The reference visual image or images obtained at step 90 can be used in order to extract information provided on the writing surface 14A. For instance, when a visual image is obtained of the writing surface 14A having information present thereon, one of the reference visual images can be compared with the current image in order to extract the information. In many cases, the writing surface 14A only contains a limited amount of text, numbers, shapes or other information whereas a majority of the writing surface 14A is not used and therefore remains its unchanged or background color. By comparing the current visual image with a reference visual image of the writing surface 14A where no information is present, the information (i.e. the foreground) of the current visual image can be easily obtained. In one exemplary embodiment for a whiteboard having a white surface, information written on the writing surface will correspond to less light intensity sensed by the sensing elements of the linear array 60 than that of the background. Corresponding values can be associated for different levels of light intensity. A comparison then can be performed by subtracting the value of a sampled portion of the current visual image (e.g. the value of one sensing element of linear array 60 for one linear portion of the visual image) from the corresponding value of the sampled portion of the reference visual image. If the resulting value exceeds a threshold, information can be considered present for the sampled portion of the current visual image. In this manner, the current visual image is compared to the reference visual image element by element to obtain the information on the writing surface 14A. Depending on the lighting conditions or the time of day, the closest reference visual image can be used in order to minimize effects of bright areas, glares, shadows, etc.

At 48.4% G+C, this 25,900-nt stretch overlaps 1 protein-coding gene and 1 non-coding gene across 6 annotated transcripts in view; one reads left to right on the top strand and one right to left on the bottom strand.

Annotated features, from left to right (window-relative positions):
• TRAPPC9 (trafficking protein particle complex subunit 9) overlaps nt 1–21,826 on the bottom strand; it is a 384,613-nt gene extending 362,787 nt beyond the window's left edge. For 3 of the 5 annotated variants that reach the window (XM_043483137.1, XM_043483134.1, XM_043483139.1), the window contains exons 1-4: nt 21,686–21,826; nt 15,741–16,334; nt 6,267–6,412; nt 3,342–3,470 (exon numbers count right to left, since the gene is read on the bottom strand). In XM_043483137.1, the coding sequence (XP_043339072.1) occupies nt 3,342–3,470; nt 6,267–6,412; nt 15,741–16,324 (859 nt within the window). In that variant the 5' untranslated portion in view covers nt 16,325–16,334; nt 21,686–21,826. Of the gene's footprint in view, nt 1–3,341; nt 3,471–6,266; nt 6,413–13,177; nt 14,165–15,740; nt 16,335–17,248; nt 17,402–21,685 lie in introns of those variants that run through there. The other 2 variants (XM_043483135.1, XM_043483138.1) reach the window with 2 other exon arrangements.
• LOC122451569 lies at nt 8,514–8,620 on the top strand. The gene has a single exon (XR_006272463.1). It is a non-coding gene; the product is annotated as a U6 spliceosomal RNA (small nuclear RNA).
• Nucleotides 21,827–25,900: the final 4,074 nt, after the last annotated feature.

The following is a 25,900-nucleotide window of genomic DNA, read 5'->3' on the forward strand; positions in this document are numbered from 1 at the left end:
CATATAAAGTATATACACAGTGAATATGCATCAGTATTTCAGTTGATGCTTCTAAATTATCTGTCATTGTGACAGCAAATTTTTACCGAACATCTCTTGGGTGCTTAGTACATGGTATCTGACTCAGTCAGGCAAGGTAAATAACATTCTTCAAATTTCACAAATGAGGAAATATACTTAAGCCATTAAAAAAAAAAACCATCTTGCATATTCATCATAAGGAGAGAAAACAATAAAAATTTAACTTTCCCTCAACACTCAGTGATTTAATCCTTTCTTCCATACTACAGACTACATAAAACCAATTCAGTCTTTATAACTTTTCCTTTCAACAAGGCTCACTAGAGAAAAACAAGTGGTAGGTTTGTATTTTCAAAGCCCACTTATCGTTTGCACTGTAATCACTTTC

At this point it should be noted that compression can be provided for distribution of the images. As appreciated as those in the art, writing surfaces such as whiteboards are mostly white, and the information written thereon is mostly lines of uniform colors. A good compression algorithm for this type of image could be to separate the image into a foreground (the ink) and a background (the white) with a binary image, called a mask, which tells if a pixel belongs to the foreground (1) or the background(0). Algorithms for computing the mask can be as simple as a fixed threshold on the luminance (above the threshold is foreground and below is background) or more complex, such as the algorithms used in DjVu™, for example, as described in “High Quality Document Image Compression with DjVu”, Journal of Electronic Imaging, 1998 and “Browsing Through High Quality Document Images with DjVu”, In Proc. of Advances in Digital Libraries 98. IEEE, 1998, which are hereby incorporated by reference in their entirety. The binary image can be compressed using standard FAX compression. Because the mask is binary and is typically made out of smooth lines, the mask has an ideal distribution for an arithmetic encoder, such as used in FAX compression. The foreground and the background are smooth color images with don't care conditions on the masked part. The binary image can be compressed with “masked wavelets” (i.e. a wavelet representation which agrees with the image on the “do care” pixels, and have values on the “don't care” pixel in order to maximize compression). For instance, the background can be set to white on its “don't care” pixel, resulting in a mostly white image with smoothly varying shades depending on the lighting. Such an image compresses very well with wavelets. Similarly, the foreground has mostly “don't care” pixels, which can be set to the color of the pen in the region surrounding ink, leading to images which are mostly uniform in large regions.